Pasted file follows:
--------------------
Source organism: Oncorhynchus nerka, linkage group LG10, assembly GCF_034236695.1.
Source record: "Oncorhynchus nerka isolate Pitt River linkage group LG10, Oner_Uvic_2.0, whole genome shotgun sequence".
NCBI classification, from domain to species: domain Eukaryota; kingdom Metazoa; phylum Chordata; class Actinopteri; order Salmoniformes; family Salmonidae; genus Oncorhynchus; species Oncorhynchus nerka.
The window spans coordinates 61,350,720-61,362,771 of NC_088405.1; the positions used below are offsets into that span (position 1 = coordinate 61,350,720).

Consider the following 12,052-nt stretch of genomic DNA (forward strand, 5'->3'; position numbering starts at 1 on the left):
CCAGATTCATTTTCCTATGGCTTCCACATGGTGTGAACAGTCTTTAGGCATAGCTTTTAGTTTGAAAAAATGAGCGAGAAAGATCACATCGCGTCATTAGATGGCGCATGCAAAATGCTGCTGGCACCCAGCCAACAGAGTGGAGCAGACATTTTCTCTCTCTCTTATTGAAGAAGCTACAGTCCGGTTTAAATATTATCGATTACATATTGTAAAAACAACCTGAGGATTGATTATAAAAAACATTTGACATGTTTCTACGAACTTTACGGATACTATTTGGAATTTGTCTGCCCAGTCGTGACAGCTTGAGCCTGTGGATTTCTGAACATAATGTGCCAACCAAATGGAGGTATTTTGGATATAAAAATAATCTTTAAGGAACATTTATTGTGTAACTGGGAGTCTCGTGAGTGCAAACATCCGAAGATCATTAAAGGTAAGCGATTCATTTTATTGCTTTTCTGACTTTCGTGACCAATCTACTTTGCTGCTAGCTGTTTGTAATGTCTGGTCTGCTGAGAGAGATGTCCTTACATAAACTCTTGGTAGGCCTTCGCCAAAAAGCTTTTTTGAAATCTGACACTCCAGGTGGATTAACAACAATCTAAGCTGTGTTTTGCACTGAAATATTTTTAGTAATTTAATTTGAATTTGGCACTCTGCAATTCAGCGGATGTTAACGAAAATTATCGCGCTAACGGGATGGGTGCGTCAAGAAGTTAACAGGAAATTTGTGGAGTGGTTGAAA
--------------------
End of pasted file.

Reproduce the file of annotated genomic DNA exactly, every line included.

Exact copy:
Source organism: Oncorhynchus nerka, linkage group LG10, assembly GCF_034236695.1.
Source record: "Oncorhynchus nerka isolate Pitt River linkage group LG10, Oner_Uvic_2.0, whole genome shotgun sequence".
NCBI classification, from domain to species: domain Eukaryota; kingdom Metazoa; phylum Chordata; class Actinopteri; order Salmoniformes; family Salmonidae; genus Oncorhynchus; species Oncorhynchus nerka.
The window spans coordinates 61,350,720-61,362,771 of NC_088405.1; the positions used below are offsets into that span (position 1 = coordinate 61,350,720).

Consider the following 12,052-nt stretch of genomic DNA (forward strand, 5'->3'; position numbering starts at 1 on the left):
CCAGATTCATTTTCCTATGGCTTCCACATGGTGTGAACAGTCTTTAGGCATAGCTTTTAGTTTGAAAAAATGAGCGAGAAAGATCACATCGCGTCATTAGATGGCGCATGCAAAATGCTGCTGGCACCCAGCCAACAGAGTGGAGCAGACATTTTCTCTCTCTCTTATTGAAGAAGCTACAGTCCGGTTTAAATATTATCGATTACATATTGTAAAAACAACCTGAGGATTGATTATAAAAAACATTTGACATGTTTCTACGAACTTTACGGATACTATTTGGAATTTGTCTGCCCAGTCGTGACAGCTTGAGCCTGTGGATTTCTGAACATAATGTGCCAACCAAATGGAGGTATTTTGGATATAAAAATAATCTTTAAGGAACATTTATTGTGTAACTGGGAGTCTCGTGAGTGCAAACATCCGAAGATCATTAAAGGTAAGCGATTCATTTTATTGCTTTTCTGACTTTCGTGACCAATCTACTTTGCTGCTAGCTGTTTGTAATGTCTGGTCTGCTGAGAGAGATGTCCTTACATAAACTCTTGGTAGGCCTTCGCCAAAAAGCTTTTTTGAAATCTGACACTCCAGGTGGATTAACAACAATCTAAGCTGTGTTTTGCACTGAAATATTTTTAGTAATTTAATTTGAATTTGGCACTCTGCAATTCAGCGGATGTTAACGAAAATTATCGCGCTAACGGGATGGGTGCGTCAAGAAGTTAACAGGAAATTTGTGGAGTGGTTGAAA